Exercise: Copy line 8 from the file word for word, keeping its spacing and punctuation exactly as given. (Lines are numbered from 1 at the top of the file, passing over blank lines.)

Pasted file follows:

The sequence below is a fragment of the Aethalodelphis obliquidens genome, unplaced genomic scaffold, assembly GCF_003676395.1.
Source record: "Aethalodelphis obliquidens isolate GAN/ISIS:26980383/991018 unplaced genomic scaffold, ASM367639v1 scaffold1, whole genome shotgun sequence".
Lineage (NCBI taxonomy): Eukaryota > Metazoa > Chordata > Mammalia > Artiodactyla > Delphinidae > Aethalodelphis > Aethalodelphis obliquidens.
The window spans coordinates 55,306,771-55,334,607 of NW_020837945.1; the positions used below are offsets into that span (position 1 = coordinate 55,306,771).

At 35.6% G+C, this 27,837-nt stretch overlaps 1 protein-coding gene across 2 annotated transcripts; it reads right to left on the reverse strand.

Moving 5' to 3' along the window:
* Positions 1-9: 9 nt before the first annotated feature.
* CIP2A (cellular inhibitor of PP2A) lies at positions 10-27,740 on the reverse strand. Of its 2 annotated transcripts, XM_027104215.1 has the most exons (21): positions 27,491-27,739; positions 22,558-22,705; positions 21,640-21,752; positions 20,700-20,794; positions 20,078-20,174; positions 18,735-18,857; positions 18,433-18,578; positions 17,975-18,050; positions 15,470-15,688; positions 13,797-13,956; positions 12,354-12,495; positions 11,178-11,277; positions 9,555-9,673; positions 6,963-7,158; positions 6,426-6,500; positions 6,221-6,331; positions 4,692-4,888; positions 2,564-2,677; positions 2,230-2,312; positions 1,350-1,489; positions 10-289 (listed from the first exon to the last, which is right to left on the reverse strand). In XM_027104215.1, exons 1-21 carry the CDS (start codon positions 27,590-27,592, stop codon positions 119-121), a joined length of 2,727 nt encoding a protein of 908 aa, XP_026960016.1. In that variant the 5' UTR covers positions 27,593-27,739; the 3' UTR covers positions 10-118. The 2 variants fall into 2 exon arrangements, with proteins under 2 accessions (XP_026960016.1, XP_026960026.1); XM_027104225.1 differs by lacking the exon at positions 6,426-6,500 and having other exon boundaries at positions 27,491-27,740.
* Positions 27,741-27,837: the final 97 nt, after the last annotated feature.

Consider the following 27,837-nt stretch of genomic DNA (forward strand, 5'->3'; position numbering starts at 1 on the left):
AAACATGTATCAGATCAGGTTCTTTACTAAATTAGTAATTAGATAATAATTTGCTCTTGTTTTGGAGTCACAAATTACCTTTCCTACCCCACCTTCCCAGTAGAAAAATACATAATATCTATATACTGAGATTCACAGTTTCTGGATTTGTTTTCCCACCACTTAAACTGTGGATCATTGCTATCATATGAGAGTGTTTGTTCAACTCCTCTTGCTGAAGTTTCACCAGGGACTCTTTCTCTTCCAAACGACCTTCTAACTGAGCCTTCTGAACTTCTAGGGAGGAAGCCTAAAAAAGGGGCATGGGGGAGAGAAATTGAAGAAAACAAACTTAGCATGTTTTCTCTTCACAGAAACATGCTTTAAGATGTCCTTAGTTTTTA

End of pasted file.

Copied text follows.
* CIP2A (cellular inhibitor of PP2A) lies at positions 10-27,740 on the reverse strand. Of its 2 annotated transcripts, XM_027104215.1 has the most exons (21): positions 27,491-27,739; positions 22,558-22,705; positions 21,640-21,752; positions 20,700-20,794; positions 20,078-20,174; positions 18,735-18,857; positions 18,433-18,578; positions 17,975-18,050; positions 15,470-15,688; positions 13,797-13,956; positions 12,354-12,495; positions 11,178-11,277; positions 9,555-9,673; positions 6,963-7,158; positions 6,426-6,500; positions 6,221-6,331; positions 4,692-4,888; positions 2,564-2,677; positions 2,230-2,312; positions 1,350-1,489; positions 10-289 (listed from the first exon to the last, which is right to left on the reverse strand). In XM_027104215.1, exons 1-21 carry the CDS (start codon positions 27,590-27,592, stop codon positions 119-121), a joined length of 2,727 nt encoding a protein of 908 aa, XP_026960016.1. In that variant the 5' UTR covers positions 27,593-27,739; the 3' UTR covers positions 10-118. The 2 variants fall into 2 exon arrangements, with proteins under 2 accessions (XP_026960016.1, XP_026960026.1); XM_027104225.1 differs by lacking the exon at positions 6,426-6,500 and having other exon boundaries at positions 27,491-27,740.